The Beauty and the Beholder

What separates you from the rest of the world?

That’s a big question I know, but the bible points to a sharp contrast between saved, disciple making followers of Jesus and lost people who have yet to place their faith in Jesus, and even those who are deliberately and passionately chasing their own desires.

What’s the contrast? Many will say (not incorrectly mind you) that the saving knowledge of Jesus is the difference. While this is a very accurate and biblical response, let’s take it one step further… How can someone reject the very thing that believers hold as their most valuable treasure? How can unbelievers catch a glimpse of the Gospel and not behold it as the most beautiful thing they’ve ever seen?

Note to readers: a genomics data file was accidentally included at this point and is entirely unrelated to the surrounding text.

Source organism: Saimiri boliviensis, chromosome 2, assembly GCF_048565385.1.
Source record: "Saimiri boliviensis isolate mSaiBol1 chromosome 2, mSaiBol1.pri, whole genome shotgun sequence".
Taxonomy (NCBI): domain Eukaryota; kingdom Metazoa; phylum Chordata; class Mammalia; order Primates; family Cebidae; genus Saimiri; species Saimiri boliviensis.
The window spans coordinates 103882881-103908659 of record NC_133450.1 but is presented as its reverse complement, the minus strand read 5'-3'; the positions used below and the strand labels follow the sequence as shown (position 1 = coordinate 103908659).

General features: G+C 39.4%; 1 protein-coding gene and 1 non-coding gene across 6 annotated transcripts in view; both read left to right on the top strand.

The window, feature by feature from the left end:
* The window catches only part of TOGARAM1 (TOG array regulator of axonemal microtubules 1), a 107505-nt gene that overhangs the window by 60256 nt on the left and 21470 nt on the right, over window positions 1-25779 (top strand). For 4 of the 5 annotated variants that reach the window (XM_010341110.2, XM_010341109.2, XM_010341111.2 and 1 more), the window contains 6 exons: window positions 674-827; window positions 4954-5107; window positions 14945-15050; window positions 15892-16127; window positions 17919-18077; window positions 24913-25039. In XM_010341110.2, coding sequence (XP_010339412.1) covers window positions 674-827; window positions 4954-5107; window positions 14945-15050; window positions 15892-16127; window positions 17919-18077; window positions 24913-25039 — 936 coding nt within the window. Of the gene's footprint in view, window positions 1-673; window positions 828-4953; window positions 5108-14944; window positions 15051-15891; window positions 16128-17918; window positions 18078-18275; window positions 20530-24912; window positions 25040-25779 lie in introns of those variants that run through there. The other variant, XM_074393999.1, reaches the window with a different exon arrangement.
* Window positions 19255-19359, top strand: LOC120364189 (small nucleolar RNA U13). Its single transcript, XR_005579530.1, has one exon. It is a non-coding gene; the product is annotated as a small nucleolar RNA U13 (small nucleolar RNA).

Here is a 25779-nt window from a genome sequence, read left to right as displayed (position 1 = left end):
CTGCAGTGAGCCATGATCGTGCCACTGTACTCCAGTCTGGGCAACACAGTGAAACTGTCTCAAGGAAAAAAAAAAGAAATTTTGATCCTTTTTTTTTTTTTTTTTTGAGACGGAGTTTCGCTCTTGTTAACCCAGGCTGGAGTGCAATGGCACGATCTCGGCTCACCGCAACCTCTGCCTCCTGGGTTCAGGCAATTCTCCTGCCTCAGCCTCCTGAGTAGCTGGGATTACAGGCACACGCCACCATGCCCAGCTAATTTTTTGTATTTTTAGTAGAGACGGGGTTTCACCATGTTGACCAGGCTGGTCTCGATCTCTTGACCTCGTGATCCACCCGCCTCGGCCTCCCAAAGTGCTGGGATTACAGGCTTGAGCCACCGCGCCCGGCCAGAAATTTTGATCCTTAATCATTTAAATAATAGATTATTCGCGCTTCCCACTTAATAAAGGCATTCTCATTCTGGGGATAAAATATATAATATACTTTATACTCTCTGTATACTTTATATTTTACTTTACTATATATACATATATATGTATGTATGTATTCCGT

Think about it. Consider the effects of the Gospel. Try and comprehend the promises and faithfulness of God. Search the Scriptures for the depths of the foundations of what you believe. Study the character of God and all of His attributes, and inspect the person of Jesus to see those attributes put on full display. I dare you to hold back emotion as you contemplate the work of the Lord in your life, bringing new life to you while you were dead in your sin; a life that is full of forgiveness and overwhelming you with grace. How could anyone not find that beautiful?

I mean, is beauty truly found in the eye of the beholder?